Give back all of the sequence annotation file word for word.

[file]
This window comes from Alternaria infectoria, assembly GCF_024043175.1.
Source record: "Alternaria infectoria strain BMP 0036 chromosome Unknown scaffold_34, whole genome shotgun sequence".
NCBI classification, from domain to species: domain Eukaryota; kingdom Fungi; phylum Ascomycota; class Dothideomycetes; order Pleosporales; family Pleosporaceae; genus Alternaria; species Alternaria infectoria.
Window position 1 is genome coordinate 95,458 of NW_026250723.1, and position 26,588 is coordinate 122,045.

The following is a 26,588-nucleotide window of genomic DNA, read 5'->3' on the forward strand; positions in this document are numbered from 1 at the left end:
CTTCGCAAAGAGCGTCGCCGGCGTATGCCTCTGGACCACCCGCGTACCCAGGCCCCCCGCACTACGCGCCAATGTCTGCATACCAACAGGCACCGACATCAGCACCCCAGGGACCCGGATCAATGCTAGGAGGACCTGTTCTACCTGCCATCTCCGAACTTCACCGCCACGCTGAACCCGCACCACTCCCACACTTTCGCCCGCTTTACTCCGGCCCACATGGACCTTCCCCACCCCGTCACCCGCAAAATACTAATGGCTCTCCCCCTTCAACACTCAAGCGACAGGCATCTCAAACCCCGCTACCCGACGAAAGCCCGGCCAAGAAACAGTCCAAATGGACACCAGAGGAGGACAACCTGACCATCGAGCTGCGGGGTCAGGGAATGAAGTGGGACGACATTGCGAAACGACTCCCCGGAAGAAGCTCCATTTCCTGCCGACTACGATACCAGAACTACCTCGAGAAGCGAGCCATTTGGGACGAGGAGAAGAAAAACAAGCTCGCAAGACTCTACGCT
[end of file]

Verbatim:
This window comes from Alternaria infectoria, assembly GCF_024043175.1.
Source record: "Alternaria infectoria strain BMP 0036 chromosome Unknown scaffold_34, whole genome shotgun sequence".
NCBI classification, from domain to species: domain Eukaryota; kingdom Fungi; phylum Ascomycota; class Dothideomycetes; order Pleosporales; family Pleosporaceae; genus Alternaria; species Alternaria infectoria.
Window position 1 is genome coordinate 95,458 of NW_026250723.1, and position 26,588 is coordinate 122,045.

The following is a 26,588-nucleotide window of genomic DNA, read 5'->3' on the forward strand; positions in this document are numbered from 1 at the left end:
CTTCGCAAAGAGCGTCGCCGGCGTATGCCTCTGGACCACCCGCGTACCCAGGCCCCCCGCACTACGCGCCAATGTCTGCATACCAACAGGCACCGACATCAGCACCCCAGGGACCCGGATCAATGCTAGGAGGACCTGTTCTACCTGCCATCTCCGAACTTCACCGCCACGCTGAACCCGCACCACTCCCACACTTTCGCCCGCTTTACTCCGGCCCACATGGACCTTCCCCACCCCGTCACCCGCAAAATACTAATGGCTCTCCCCCTTCAACACTCAAGCGACAGGCATCTCAAACCCCGCTACCCGACGAAAGCCCGGCCAAGAAACAGTCCAAATGGACACCAGAGGAGGACAACCTGACCATCGAGCTGCGGGGTCAGGGAATGAAGTGGGACGACATTGCGAAACGACTCCCCGGAAGAAGCTCCATTTCCTGCCGACTACGATACCAGAACTACCTCGAGAAGCGAGCCATTTGGGACGAGGAGAAGAAAAACAAGCTCGCAAGACTCTACGCT